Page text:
Limited Investments May Mitigate Some Risks of Full Acquisitions

The above issues are likely to emerge in any kind of permissioned blockchain investment, but some may be mitigated where the acquirer makes only a limited investment. Limited investments could take many forms, such as minority investments in the kinds of entities discussed above, joint ventures with those entities, or the purchase of licensing rights to deploy proprietary code.

These would be especially suited for investors motivated by learning—a minority investor could structure their investment to include the right to observe that blockchain’s technical developments or decision-making processes, or even to unmask data about on-chain transactions. Minority investments would also be useful to investors who want to influence a blockchain’s governance processes, but who want to avoid perception of centralization triggered by a full acquisition. Perhaps the most attractive feature of a limited investment is that it can be phased into a full acquisition over time. As with early stage investments in other emerging technologies, we expect a wave of minority investments to occur before full-scale acquisitions.[20]

However, limited investments will also pose risks, and many of those discussed above in the context of full acquisitions will apply. But limited investments change the balance of incentives, leaving ownership and control in the hands of the existing operator of the blockchain. This mitigates risks in two important ways:

  • Governance. A full acquirer of a permissioned blockchain may end up with too much influence over that blockchain (or other participants may perceive this to be the case), threatening that blockchain’s level of decentralization. On the other hand, a more limited investment may strike an effective balance by leaving existing checks-and-balances in place. Investors who wish to phase limited investments into full-scale acquisitions should consider measures to ensure other participants will still have meaningful governance rights during this phase-in period.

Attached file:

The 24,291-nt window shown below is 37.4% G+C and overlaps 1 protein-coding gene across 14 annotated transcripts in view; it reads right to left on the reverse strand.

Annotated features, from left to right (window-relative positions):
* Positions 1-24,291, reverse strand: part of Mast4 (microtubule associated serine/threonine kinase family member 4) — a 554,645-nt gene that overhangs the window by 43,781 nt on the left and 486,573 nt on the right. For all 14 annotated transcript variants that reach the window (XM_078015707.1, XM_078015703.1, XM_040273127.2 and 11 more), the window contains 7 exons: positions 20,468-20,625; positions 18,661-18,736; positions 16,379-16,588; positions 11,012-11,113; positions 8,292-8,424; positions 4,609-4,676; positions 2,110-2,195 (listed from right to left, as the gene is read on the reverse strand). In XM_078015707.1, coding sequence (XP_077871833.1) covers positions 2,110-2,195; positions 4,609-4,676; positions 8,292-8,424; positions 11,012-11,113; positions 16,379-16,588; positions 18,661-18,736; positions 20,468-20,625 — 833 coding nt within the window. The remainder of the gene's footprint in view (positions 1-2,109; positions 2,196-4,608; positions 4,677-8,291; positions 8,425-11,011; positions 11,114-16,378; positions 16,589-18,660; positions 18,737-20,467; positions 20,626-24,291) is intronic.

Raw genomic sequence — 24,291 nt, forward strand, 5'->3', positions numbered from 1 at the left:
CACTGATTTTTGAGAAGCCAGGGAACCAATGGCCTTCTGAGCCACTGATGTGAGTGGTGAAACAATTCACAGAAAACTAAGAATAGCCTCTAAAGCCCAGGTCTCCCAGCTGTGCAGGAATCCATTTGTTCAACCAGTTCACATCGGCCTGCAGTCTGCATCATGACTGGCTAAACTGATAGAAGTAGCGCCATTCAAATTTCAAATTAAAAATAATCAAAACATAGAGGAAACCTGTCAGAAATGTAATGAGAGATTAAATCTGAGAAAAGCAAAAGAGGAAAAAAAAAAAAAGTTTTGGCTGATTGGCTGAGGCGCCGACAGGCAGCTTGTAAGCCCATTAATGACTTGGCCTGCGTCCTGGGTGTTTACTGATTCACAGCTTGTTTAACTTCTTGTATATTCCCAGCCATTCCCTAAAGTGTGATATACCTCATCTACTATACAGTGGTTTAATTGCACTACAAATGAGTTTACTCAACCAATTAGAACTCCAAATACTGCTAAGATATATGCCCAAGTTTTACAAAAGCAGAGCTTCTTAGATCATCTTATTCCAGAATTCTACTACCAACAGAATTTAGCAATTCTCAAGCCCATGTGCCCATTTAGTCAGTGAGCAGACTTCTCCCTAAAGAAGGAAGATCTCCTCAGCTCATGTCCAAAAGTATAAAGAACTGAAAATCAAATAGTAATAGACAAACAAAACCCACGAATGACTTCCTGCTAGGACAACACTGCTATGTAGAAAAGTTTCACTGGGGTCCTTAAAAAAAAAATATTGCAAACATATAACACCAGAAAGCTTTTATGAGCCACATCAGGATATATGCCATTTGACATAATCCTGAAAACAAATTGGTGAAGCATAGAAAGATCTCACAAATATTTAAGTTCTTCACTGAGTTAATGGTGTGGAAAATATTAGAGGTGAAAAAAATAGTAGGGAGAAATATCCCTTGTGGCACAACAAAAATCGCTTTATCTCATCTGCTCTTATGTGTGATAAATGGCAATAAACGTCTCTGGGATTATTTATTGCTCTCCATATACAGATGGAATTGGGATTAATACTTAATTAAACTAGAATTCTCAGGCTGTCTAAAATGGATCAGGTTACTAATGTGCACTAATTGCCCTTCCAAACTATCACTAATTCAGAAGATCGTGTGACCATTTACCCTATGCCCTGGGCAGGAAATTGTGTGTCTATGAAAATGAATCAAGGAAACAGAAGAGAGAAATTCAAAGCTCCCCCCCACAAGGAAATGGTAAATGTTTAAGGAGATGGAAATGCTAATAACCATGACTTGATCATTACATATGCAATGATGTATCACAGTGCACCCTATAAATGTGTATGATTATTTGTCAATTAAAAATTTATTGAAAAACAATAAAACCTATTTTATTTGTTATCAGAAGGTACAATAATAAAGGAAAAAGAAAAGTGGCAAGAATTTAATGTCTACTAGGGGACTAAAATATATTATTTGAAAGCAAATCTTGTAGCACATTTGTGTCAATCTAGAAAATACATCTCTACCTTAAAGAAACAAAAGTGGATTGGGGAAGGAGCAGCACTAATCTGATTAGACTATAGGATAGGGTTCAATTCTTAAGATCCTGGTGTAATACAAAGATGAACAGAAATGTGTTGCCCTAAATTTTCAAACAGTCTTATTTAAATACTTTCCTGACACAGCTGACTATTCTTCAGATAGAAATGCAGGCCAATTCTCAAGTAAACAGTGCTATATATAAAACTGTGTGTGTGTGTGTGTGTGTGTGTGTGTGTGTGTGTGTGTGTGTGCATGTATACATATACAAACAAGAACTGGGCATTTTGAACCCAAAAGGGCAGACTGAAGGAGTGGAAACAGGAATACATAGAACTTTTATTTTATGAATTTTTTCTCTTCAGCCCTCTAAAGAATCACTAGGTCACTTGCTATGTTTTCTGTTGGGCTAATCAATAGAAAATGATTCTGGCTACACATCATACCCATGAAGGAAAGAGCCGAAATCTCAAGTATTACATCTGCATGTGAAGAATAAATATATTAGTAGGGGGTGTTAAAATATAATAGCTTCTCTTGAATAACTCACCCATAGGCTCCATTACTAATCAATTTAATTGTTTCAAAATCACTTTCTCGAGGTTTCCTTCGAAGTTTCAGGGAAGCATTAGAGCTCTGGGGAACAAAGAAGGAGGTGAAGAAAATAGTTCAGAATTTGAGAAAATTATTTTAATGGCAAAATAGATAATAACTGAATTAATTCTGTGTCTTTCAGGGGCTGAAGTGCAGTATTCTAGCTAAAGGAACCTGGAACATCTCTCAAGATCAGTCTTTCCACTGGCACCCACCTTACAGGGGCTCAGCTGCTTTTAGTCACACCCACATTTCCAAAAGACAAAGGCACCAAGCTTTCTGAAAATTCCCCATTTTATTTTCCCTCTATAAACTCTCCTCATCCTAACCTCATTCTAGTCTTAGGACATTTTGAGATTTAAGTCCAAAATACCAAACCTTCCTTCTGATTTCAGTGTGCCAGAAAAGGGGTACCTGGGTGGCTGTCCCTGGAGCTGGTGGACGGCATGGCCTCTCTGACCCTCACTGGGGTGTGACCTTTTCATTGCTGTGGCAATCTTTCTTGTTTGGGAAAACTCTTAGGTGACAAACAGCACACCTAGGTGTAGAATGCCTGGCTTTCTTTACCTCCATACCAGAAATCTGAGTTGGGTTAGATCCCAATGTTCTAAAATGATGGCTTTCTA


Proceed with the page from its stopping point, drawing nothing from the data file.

• Post-Transaction Integration. A limited investment could easily be structured to leave legacy technical resources in place. These resources will be useful to an investor motivated by learning goals or those who wish to move from minority to full ownership over time. Since the original owner retains ownership of the blockchain, incentives to maximize the value of that blockchain are still in place.


[1] See Venture Capital Firms Go Deep and Wide with Blockchain Investments, Diar.co (Oct. 1, 2018), https://diar.co/volume-2-issue-39/#2 (noting that blockchain firms attracted about $4 billion in investments in 2018).

[2] Bitcoin, the canonical example of a blockchain built for digital currency, is discussed infra at note 4. A blockchain for managing supply chains is described later in this memo. Po.et is a blockchain project aiming to solve certain intellectual property-related issues. See https://www.po.et/. For a discussion of how blockchains could help manage healthcare data, see Kevin Peterson et al., A Blockchain-Based Approach to Health Information Exchange Networks, Mayo Clinic (2016),

https://www.healthit.gov/sites/default/files/12-55-blockchain-based-approach-final.pdf. There are numerous applications being built on the Ethereum blockchain aiming to issue or create markets for loans, derivatives, collateralized debt instruments and the like. These are part of a larger project called “decentralized finance” (also called “DeFi”). See, e.g., Sean Lippel, Decentralized Finance is a Continuum, Medium.com (March 4, 2019), https://medium.com/@SeanLippel/decentralized-finance-is-a-continuum-179d43c6ef65.

[3] Critically, this software sets rules on how users can edit, access and interact with the blockchain. These rules are designed and enforced using sophisticated economics, computer science and cryptography concepts, all in order to prevent dishonest users from manipulating data in destructive ways. Though a complete account of the technical principles of permissionless blockchains is beyond the scope of this memo, the essential point is that anyone is free to participate in the blockchain as long as they are running the correct software.

[4] One prominent permissionless blockchain is Bitcoin, which supports the virtual currency, or “token,” of the same name. The Bitcoin blockchain is simply a ledger that tracks the amount of bitcoin tokens owned or attributable to particular Bitcoin blockchain addresses—something that can be easily accomplished using a traditional centralized database. However, unlike a traditional centralized database, any user with an internet connection can participate in the operation of the Bitcoin network, without the need for an account or verification from some central third party. This functionality, in turn, requires a set of complicated technical rules to ensure participants behave in ways that are generally beneficial to the network.